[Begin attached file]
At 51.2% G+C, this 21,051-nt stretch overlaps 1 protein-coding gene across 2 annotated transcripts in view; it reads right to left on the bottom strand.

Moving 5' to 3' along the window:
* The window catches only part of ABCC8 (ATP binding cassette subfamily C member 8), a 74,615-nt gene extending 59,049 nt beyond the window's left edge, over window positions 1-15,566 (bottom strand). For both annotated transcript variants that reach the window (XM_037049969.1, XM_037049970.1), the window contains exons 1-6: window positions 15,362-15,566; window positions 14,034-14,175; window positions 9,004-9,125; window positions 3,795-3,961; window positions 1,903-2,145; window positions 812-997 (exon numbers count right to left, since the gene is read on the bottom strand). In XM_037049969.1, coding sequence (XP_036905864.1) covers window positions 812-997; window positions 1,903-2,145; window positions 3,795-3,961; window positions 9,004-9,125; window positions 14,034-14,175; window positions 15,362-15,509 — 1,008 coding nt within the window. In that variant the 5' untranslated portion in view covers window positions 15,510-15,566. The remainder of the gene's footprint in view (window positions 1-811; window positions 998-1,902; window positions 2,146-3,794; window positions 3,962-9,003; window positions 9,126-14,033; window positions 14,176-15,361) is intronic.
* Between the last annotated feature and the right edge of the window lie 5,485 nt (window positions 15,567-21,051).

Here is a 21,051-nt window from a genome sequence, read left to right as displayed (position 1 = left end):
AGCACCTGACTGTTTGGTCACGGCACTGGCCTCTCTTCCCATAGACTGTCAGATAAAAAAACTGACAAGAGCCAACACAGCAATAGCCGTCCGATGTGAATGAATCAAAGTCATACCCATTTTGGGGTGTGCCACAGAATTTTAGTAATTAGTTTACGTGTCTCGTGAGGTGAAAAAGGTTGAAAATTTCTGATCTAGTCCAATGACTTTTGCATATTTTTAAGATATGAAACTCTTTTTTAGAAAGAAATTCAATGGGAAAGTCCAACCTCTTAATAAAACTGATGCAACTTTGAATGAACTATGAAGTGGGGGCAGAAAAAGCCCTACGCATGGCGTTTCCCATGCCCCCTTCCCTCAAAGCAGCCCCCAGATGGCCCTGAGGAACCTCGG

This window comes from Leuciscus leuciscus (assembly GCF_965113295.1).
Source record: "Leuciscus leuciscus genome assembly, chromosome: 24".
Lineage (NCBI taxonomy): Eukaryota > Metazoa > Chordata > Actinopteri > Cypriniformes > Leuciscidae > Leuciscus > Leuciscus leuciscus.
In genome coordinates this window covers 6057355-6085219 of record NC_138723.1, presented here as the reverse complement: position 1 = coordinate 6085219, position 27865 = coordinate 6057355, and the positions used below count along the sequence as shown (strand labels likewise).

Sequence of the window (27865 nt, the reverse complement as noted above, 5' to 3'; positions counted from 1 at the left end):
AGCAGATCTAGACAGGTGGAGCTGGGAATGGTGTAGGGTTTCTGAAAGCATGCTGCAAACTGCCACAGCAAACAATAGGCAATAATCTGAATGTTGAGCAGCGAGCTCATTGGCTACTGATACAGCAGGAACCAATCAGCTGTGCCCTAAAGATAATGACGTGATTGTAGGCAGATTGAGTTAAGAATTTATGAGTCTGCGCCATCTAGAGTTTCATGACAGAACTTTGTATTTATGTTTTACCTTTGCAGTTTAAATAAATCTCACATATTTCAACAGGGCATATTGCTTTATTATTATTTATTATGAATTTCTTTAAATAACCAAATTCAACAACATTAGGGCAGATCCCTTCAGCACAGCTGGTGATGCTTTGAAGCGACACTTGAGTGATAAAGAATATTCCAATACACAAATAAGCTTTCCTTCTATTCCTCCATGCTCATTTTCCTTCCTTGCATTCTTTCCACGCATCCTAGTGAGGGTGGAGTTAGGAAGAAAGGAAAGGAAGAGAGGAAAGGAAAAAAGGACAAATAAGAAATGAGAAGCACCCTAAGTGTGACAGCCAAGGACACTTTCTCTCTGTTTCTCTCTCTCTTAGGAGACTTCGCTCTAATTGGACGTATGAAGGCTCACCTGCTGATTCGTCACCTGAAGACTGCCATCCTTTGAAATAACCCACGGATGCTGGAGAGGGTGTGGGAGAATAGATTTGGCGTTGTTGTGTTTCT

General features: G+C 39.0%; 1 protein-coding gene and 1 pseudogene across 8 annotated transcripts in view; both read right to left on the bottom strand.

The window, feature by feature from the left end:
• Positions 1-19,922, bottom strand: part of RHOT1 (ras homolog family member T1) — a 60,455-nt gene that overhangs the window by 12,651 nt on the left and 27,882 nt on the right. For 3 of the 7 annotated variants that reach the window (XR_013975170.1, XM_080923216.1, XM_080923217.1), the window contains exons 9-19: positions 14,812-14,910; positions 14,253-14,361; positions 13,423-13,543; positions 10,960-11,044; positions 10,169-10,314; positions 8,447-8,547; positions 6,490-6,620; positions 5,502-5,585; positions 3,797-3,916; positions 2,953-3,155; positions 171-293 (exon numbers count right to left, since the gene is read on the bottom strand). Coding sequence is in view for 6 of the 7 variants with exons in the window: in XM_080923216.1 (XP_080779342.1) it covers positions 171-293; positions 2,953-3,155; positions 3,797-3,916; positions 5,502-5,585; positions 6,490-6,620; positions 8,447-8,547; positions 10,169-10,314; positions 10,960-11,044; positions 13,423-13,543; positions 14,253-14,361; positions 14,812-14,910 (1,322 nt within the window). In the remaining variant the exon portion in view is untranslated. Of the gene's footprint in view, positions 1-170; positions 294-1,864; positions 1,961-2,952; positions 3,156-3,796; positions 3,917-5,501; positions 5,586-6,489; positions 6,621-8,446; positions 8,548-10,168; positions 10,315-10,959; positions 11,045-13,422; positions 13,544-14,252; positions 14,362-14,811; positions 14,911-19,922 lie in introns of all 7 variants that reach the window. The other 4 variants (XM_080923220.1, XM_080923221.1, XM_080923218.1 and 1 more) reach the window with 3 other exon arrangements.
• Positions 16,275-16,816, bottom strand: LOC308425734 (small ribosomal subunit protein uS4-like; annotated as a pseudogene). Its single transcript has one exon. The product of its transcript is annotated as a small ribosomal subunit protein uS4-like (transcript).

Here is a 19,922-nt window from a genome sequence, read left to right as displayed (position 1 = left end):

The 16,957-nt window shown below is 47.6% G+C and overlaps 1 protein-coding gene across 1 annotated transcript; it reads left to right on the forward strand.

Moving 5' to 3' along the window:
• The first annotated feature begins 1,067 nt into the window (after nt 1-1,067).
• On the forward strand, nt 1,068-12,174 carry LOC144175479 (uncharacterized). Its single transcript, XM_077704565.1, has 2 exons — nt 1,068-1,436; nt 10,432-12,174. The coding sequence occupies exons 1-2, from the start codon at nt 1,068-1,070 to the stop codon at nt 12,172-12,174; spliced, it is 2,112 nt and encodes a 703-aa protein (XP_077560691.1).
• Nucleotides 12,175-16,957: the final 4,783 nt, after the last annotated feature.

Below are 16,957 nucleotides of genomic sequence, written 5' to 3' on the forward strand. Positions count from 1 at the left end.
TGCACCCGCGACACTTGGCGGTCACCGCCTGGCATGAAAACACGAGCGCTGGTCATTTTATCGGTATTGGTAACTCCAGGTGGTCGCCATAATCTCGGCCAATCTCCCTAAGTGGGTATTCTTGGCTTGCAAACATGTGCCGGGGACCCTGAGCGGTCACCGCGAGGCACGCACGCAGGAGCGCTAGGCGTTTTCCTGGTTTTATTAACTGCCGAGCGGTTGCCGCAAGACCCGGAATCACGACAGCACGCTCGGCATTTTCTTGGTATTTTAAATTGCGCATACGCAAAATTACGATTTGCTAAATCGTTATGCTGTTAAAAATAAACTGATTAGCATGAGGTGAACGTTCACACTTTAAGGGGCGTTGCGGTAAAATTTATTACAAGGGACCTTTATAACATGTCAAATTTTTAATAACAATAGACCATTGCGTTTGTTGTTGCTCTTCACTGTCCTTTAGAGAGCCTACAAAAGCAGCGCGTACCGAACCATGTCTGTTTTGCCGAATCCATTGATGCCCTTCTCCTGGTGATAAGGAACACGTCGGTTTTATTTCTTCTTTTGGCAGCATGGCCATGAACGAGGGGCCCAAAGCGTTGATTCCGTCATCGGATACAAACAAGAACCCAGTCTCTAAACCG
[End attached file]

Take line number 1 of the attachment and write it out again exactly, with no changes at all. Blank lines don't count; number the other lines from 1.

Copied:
At 51.2% G+C, this 21,051-nt stretch overlaps 1 protein-coding gene across 2 annotated transcripts in view; it reads right to left on the bottom strand.